Genomics and Proteomics

When we discussed DNA chips, I mentioned that there is a tremendous amount of information that is now available and will soon become available in terms of the complete DNA sequences of a number of different organisms. The human genome should be available in a fairly final form within a couple of years now. There are quite a number of other genomes that have also been sequenced. What do we do with all this information and where to we go from here?

One of the most fundamental questions in biochemistry today is, how can one predict from the primary sequence of a gene, what the structure and function of the protein encoded by that gene is. There are lots of ways of going about this. There are those who try to calculate protein folding directly. You can imagine that this is a horribly complex problem (think of the number of degrees of freedom in a protein with 100 amino acids). There are others who correlate sequences with folds (given a library of known structures) and folds with functions (given a library of known functions). The goal is to get to a point where we can design a denovo enzyme from scratch at the computer. This is a very tough problem.

In order to continue to make more progress in that area, we need a larger and larger number of known structures and functions to look at. Thus, there is a large movement afoot to complement the DNA sequence of an entire organism with a library of protein structures and functions for the entire organism. What is being done initially is to overexpress some of the smaller genes from the organism and solve the structures. From the structures, make predictions about biochemistry, and then do the tests required to determine if those predictions are correct. The problem is that we are talking about tens of thousands of proteins here. Structure solution by NMR or Xray crystallography traditionally takes months for one protein. We need to get faster. Much faster. The present approach is to automate most of the sample preparation and data collection and analysis routines to a point where one can feed samples to the machines and computers take over, generating structures in days. The new NMR machines are allowing fairly good sized proteins to be analyzed -- closing in on 100,000 Daltons. That is still small by most standards, but it encompasses a significant fraction of the proteins in the genome. How we deal with larger proteins and protein complexes or membrane proteins is not known. It is possible to solve these structures now (it was not 20 years ago), but it is still very slow and involves a great deal of trial and error.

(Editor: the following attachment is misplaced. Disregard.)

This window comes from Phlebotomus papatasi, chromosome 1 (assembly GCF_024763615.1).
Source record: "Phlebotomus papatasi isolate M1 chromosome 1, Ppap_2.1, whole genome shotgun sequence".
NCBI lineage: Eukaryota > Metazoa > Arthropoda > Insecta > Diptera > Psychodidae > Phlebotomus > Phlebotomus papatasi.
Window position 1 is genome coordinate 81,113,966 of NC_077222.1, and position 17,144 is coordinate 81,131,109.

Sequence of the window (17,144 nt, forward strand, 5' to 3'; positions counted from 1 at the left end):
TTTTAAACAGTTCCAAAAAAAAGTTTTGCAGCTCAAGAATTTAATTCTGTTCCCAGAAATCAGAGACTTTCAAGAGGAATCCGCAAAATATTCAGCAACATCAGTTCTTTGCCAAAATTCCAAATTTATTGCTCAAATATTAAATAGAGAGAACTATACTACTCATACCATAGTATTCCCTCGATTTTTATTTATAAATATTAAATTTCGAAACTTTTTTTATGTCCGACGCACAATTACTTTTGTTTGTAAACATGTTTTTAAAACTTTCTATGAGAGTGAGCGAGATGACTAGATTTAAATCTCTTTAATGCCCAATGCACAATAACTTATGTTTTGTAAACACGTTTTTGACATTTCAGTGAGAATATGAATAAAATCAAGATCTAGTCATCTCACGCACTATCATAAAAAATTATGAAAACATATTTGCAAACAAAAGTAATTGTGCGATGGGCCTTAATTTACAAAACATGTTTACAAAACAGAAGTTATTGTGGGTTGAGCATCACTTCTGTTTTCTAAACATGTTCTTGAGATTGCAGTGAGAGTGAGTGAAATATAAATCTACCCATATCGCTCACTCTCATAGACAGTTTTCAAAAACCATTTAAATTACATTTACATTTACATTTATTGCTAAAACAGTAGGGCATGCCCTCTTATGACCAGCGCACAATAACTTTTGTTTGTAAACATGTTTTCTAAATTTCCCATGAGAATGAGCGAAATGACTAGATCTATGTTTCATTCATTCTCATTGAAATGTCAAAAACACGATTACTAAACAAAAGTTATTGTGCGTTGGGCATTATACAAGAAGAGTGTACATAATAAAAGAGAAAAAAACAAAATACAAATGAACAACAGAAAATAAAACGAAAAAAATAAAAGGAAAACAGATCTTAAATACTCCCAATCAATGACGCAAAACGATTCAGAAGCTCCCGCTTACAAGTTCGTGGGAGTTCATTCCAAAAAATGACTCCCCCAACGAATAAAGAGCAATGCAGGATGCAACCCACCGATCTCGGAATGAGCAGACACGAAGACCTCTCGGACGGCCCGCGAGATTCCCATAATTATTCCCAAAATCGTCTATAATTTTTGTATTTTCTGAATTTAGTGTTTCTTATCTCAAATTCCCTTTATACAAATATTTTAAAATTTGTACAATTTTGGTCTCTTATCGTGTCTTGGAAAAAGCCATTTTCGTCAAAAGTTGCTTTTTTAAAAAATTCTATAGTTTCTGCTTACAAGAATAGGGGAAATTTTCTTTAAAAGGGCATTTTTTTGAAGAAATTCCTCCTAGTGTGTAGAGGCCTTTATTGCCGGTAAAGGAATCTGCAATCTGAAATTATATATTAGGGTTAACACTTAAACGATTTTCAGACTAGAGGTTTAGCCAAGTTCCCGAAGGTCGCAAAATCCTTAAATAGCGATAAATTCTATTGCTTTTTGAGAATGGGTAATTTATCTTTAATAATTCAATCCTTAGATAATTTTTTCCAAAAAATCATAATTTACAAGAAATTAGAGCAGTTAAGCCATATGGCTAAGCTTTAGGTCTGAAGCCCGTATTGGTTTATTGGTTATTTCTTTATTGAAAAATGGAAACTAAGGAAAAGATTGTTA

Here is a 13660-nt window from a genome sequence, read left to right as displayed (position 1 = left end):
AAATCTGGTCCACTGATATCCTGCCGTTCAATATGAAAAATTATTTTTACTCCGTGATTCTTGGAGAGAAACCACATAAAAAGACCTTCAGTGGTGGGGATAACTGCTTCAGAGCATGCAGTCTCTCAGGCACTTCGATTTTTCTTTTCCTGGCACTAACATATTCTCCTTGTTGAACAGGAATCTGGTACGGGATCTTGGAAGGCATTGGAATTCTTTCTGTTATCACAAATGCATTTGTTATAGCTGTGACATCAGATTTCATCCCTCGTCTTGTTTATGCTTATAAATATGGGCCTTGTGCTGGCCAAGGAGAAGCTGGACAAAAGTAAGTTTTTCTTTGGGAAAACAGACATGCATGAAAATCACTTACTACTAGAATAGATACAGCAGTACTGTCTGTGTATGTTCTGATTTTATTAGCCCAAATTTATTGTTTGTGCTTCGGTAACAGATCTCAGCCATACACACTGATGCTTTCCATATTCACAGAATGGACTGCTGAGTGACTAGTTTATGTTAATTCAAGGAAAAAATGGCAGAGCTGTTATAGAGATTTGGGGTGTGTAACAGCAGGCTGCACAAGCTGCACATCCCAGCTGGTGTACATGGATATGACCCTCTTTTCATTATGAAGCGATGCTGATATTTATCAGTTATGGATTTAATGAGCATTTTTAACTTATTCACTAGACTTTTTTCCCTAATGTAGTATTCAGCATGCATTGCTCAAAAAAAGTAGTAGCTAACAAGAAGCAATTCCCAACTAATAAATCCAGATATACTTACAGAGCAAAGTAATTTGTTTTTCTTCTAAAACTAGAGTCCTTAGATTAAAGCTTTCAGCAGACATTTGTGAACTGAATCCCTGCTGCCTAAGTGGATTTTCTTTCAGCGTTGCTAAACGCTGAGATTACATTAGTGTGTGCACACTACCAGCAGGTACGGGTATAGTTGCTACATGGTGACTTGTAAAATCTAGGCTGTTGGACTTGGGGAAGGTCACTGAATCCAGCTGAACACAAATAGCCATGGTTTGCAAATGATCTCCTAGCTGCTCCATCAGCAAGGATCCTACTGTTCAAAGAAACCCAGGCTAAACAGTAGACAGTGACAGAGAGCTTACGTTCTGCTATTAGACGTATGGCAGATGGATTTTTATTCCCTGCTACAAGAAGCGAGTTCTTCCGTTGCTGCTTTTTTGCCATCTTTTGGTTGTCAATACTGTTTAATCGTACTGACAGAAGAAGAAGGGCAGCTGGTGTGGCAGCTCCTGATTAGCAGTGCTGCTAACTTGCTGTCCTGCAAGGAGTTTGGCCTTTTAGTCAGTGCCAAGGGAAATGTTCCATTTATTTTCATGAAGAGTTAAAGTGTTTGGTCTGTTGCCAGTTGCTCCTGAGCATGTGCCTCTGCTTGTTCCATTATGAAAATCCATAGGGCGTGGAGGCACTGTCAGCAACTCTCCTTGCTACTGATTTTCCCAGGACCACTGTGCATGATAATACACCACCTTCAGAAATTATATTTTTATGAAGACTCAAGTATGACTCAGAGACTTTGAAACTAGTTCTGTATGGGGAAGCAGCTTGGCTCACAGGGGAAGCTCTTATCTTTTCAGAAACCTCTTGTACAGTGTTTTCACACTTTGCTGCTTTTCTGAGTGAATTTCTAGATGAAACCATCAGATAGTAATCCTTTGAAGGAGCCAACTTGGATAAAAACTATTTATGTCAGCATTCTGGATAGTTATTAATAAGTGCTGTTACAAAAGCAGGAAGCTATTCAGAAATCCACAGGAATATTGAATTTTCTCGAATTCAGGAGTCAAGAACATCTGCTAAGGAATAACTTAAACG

What we certainly can do, of medical importance, is to use the human genome to correlate sequence with disease and other phenotypes. Using DNA chips it will be possible for all of us to know in what medically important ways we are different from one another. If we look at this across large human populations, it will certainly start to point to the genetic basis for many conditions that presently we lack a complete understanding of. Many cancers are thought to be predisposed by genetic factors. We will rapidly uncover more and more of those. Old age itself is thought by many to be a genetic disease -- with death being preprogrammed. People are studying the causes of old age very seriously now and are coming up with surprising answers. It may not be inevitable.

When you couple this knowledge with the recent advances in gene manipulation in higher animals (cloning of mammals, introduction of or alteration of genes in mammals), there is the potential to recreate ourselves and the creatures in our world in different ways -- to direct the course of evolution. Pretty scary.